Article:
Boston is consistently voted one of the top cities in America for start-ups, including 2016 and 2017 and venture investment in the Boston metro area hit $5.2 billion so far this year, according to Tech Crunch.
“Boston has been an amazing home for Ginkgo,” Barry Canton, co-founder of Ginkgo Bioworks, No. 21 on CNBC Disruptor 50, tells CNBC Make It. The company builds made-to-order microbes for customers in markets such as agriculture, pharmaceuticals and food. “The talent at MIT, Harvard and other universities and industries cannot be found elsewhere,” he says.
David Perry, CEO and president of Indigo Agriculture (No. 18 on CNBC Disruptor 50), an agricultural technology start-up, agrees. “While Boston isn’t an obvious place for agriculture … [w]e’ve continued to hire team members and interns out of Boston’s many research institutions and collaborate with local labs,” he says. “Beyond that, Boston has a strong group of biotechnology investors who are open to exploring innovative technologies.”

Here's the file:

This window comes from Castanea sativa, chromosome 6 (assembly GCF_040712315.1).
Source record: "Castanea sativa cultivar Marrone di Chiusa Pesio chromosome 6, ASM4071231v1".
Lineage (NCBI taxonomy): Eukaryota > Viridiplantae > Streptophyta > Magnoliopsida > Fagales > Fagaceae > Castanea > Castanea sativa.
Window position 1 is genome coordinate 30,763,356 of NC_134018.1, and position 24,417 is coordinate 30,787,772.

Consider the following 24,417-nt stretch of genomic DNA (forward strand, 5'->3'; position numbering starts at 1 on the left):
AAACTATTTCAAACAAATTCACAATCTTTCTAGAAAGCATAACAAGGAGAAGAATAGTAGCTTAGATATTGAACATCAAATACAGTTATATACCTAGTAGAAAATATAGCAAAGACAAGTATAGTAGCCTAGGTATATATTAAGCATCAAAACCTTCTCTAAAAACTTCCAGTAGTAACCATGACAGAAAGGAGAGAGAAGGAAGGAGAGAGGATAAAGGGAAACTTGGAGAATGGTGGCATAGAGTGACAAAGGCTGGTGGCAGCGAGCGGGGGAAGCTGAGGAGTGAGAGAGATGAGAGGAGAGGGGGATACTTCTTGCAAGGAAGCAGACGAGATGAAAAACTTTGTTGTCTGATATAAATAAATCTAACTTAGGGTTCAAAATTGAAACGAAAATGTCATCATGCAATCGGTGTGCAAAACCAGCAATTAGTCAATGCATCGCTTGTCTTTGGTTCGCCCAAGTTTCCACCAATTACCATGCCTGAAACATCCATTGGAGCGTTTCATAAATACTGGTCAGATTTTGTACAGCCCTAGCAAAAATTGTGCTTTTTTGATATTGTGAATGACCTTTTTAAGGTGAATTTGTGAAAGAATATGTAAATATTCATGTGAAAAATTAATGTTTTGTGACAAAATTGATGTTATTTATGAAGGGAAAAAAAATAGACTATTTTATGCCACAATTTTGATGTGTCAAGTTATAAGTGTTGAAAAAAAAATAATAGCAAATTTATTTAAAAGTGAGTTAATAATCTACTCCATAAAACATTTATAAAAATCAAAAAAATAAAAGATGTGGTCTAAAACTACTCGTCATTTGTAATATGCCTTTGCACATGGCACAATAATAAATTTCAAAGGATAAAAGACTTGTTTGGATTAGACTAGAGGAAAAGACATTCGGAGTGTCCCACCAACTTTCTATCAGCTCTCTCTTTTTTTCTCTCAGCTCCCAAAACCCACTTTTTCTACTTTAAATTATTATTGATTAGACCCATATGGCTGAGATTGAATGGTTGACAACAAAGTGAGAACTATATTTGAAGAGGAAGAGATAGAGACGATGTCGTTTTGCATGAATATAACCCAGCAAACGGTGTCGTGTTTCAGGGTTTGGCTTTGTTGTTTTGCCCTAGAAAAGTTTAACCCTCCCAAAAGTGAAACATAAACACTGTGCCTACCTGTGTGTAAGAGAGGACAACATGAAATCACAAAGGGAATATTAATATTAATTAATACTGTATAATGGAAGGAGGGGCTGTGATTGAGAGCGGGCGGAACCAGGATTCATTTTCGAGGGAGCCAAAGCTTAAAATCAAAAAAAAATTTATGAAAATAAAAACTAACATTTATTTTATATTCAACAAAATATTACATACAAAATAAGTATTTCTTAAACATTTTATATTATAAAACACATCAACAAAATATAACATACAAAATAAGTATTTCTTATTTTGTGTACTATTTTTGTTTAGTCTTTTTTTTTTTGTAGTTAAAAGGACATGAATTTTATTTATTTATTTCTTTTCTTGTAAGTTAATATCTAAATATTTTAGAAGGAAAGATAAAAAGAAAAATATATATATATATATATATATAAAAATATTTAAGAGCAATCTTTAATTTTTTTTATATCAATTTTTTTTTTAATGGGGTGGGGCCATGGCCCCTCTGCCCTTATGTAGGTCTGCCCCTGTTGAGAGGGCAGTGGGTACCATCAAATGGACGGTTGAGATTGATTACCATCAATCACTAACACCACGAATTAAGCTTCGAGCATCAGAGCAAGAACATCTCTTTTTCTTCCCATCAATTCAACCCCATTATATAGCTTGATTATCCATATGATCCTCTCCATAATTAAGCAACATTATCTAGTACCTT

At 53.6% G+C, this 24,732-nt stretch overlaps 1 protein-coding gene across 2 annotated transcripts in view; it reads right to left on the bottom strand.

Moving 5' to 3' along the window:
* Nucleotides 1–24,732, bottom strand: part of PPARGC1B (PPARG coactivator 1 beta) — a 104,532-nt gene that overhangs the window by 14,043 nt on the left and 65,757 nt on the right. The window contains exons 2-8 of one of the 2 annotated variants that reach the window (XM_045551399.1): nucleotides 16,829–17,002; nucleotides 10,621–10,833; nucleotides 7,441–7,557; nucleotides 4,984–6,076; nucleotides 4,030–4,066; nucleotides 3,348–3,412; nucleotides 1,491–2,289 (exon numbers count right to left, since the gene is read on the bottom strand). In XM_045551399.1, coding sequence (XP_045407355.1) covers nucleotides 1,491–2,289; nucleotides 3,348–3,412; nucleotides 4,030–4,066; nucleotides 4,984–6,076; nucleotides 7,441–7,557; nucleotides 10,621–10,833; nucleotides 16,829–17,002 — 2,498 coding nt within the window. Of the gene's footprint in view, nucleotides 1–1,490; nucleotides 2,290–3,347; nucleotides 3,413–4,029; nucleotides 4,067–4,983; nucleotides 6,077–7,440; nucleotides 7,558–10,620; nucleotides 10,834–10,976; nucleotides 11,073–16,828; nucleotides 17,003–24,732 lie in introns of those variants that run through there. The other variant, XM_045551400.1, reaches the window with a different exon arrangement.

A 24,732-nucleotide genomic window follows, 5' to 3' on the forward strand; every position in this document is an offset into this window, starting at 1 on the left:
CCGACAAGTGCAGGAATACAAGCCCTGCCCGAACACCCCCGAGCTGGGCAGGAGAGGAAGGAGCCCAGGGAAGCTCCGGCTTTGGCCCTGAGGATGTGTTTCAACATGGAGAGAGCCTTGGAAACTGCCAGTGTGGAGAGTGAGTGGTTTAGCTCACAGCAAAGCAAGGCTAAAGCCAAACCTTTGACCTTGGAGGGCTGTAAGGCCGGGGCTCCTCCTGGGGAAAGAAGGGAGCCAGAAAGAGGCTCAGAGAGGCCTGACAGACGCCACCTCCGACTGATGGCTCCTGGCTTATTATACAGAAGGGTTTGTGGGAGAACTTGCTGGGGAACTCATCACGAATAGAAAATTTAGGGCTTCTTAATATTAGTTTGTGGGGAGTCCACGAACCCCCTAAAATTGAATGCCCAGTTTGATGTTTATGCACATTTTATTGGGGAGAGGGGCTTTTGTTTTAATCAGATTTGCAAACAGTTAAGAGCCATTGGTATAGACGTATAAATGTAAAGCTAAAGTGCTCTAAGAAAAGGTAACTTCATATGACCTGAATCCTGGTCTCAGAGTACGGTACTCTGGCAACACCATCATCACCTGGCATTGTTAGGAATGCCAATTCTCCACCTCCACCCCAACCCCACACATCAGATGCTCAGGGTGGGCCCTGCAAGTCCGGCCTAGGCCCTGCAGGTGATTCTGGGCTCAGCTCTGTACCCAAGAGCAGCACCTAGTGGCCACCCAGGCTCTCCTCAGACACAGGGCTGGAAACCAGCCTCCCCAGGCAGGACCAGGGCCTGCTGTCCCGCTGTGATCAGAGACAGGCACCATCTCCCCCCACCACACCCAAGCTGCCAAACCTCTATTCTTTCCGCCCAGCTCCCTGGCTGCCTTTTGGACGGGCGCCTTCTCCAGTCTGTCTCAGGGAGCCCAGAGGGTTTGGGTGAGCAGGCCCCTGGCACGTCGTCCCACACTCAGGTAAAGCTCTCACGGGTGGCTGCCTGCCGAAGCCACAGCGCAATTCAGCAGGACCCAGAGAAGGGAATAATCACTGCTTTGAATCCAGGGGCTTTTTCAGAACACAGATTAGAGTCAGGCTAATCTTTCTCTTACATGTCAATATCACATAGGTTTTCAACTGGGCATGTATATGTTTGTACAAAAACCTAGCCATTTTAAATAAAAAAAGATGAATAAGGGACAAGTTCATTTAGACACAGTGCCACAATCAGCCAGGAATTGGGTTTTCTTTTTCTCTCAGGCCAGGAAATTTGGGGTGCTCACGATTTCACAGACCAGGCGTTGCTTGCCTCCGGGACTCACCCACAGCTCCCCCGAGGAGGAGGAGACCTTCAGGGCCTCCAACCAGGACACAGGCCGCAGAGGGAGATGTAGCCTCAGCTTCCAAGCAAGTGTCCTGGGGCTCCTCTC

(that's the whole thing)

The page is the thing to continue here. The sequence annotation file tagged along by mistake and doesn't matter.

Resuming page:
The city also has invested in what Canton calls a “booming and diverse” Innovation District on the South Boston waterfront, an area local government and business leaders are positioning “to become a home for start-ups and other entrepreneurial activity,” according to the National Endowment for the Arts website.
And there’s other support available: “When Ginkgo was a brand-new, five-person company, the city helped us find a home and provided loan programs to help us get off the ground.” The Boston Local Development Corp. gave Ginkgo a $150,000 loan in 2009 and the interest for two years was paid for by a grant from the Boston LifeTech program, according to Canton, in exchange for Ginkgo relocating to Boston and making a commitment to hire a diverse workforce.
Plus, “living in a diverse, liberal, cultured city ensures a really high quality of life for our team and their families,” adds Canton.